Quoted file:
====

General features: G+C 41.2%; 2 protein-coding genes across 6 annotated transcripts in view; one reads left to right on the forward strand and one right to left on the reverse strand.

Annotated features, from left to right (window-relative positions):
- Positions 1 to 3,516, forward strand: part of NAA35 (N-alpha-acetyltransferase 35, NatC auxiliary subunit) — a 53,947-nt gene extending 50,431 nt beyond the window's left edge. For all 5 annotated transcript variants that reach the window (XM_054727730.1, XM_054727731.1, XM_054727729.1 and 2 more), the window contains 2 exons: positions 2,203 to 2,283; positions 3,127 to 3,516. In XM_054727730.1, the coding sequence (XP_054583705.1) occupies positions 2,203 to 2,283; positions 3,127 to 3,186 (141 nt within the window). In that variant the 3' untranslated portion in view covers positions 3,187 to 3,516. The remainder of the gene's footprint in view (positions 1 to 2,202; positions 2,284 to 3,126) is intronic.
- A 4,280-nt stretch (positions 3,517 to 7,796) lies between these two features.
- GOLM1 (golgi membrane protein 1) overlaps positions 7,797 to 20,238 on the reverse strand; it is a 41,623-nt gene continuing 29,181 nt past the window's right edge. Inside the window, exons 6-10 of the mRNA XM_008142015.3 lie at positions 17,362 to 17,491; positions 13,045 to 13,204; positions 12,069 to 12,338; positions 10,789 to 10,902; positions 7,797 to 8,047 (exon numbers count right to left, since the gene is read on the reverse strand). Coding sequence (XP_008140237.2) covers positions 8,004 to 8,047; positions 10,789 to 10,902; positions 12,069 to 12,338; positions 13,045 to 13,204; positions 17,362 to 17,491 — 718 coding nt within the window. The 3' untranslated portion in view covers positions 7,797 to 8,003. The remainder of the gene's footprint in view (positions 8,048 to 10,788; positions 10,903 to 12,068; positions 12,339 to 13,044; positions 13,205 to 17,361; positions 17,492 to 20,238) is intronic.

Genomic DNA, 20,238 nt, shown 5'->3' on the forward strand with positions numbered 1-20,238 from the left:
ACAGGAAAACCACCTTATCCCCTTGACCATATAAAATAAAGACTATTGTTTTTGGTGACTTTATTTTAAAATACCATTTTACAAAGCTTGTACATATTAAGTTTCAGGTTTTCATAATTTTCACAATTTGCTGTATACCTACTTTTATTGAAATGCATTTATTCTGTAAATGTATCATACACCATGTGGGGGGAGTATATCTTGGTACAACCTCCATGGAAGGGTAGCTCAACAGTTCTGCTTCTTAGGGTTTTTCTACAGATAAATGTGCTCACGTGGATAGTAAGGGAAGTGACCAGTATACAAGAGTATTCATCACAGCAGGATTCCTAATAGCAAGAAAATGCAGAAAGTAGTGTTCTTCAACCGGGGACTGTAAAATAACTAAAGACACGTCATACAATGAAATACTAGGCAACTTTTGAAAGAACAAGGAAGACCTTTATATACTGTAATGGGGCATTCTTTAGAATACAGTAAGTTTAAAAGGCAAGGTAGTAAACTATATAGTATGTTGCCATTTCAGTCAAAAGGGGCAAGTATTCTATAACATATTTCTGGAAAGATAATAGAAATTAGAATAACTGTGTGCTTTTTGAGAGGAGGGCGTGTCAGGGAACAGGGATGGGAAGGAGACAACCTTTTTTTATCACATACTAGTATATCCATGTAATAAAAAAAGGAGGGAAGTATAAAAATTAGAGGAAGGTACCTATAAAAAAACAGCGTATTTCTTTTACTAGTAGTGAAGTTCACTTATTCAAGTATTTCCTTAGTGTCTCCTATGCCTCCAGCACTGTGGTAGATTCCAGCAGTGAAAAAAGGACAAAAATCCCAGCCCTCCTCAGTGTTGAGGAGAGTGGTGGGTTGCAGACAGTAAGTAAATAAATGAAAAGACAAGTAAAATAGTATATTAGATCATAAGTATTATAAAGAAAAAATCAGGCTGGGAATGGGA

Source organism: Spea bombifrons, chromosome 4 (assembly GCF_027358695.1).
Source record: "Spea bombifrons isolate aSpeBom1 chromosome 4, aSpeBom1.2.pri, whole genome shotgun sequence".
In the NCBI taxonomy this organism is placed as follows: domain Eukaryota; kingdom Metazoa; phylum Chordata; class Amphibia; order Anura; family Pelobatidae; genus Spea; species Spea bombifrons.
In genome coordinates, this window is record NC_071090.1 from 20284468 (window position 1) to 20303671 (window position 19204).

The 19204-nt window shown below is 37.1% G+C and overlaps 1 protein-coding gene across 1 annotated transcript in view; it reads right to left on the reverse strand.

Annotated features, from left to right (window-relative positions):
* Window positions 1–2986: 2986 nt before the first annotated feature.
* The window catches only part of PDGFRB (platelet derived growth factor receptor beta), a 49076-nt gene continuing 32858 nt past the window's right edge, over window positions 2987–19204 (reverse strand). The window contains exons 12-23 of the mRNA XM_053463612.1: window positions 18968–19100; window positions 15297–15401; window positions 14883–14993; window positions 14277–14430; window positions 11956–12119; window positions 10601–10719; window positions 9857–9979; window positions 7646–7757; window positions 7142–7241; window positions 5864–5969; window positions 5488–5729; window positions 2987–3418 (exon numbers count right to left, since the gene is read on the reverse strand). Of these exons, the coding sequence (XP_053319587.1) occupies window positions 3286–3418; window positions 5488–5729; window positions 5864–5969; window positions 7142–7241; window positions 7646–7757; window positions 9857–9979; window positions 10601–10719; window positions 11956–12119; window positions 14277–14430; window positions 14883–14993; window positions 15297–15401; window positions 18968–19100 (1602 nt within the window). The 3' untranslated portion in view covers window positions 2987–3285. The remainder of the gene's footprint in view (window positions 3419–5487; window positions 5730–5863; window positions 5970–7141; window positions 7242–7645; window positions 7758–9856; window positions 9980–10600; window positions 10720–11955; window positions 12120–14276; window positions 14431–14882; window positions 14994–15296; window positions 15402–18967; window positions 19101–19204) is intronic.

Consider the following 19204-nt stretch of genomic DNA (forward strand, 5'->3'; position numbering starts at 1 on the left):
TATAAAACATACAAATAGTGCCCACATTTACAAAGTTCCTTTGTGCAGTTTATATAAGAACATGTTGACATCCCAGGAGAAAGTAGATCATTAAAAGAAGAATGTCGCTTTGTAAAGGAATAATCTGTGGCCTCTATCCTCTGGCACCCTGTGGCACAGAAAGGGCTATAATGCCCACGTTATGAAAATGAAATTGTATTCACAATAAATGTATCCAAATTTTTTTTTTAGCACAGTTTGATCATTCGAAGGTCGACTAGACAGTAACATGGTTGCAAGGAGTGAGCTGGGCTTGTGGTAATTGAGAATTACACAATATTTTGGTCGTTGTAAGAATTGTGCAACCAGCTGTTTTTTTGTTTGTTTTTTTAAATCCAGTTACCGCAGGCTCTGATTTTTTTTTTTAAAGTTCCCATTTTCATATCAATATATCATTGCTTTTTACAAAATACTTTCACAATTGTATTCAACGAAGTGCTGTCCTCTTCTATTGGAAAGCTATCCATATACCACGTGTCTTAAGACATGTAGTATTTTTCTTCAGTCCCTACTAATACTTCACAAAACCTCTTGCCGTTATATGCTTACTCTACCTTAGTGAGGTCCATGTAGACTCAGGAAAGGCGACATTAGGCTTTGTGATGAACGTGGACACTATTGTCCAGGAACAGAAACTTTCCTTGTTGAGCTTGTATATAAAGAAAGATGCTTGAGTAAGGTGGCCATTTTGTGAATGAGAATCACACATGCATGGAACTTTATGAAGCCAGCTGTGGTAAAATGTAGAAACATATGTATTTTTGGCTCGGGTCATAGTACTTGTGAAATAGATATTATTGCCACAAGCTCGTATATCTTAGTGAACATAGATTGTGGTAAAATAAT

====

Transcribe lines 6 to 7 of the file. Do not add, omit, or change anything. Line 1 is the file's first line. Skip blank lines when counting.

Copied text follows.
Genomic DNA, 20,238 nt, shown 5'->3' on the forward strand with positions numbered 1-20,238 from the left:
ACAGGAAAACCACCTTATCCCCTTGACCATATAAAATAAAGACTATTGTTTTTGGTGACTTTATTTTAAAATACCATTTTACAAAGCTTGTACATATTAAGTTTCAGGTTTTCATAATTTTCACAATTTGCTGTATACCTACTTTTATTGAAATGCATTTATTCTGTAAATGTATCATACACCATGTGGGGGGAGTATATCTTGGTACAACCTCCATGGAAGGGTAGCTCAACAGTTCTGCTTCTTAGGGTTTTTCTACAGATAAATGTGCTCACGTGGATAGTAAGGGAAGTGACCAGTATACAAGAGTATTCATCACAGCAGGATTCCTAATAGCAAGAAAATGCAGAAAGTAGTGTTCTTCAACCGGGGACTGTAAAATAACTAAAGACACGTCATACAATGAAATACTAGGCAACTTTTGAAAGAACAAGGAAGACCTTTATATACTGTAATGGGGCATTCTTTAGAATACAGTAAGTTTAAAAGGCAAGGTAGTAAACTATATAGTATGTTGCCATTTCAGTCAAAAGGGGCAAGTATTCTATAACATATTTCTGGAAAGATAATAGAAATTAGAATAACTGTGTGCTTTTTGAGAGGAGGGCGTGTCAGGGAACAGGGATGGGAAGGAGACAACCTTTTTTTATCACATACTAGTATATCCATGTAATAAAAAAAGGAGGGAAGTATAAAAATTAGAGGAAGGTACCTATAAAAAAACAGCGTATTTCTTTTACTAGTAGTGAAGTTCACTTATTCAAGTATTTCCTTAGTGTCTCCTATGCCTCCAGCACTGTGGTAGATTCCAGCAGTGAAAAAAGGACAAAAATCCCAGCCCTCCTCAGTGTTGAGGAGAGTGGTGGGTTGCAGACAGTAAGTAAATAAATGAAAAGACAAGTAAAATAGTATATTAGATCATAAGTATTATAAAGAAAAAATCAGGCTGGGAATGGGA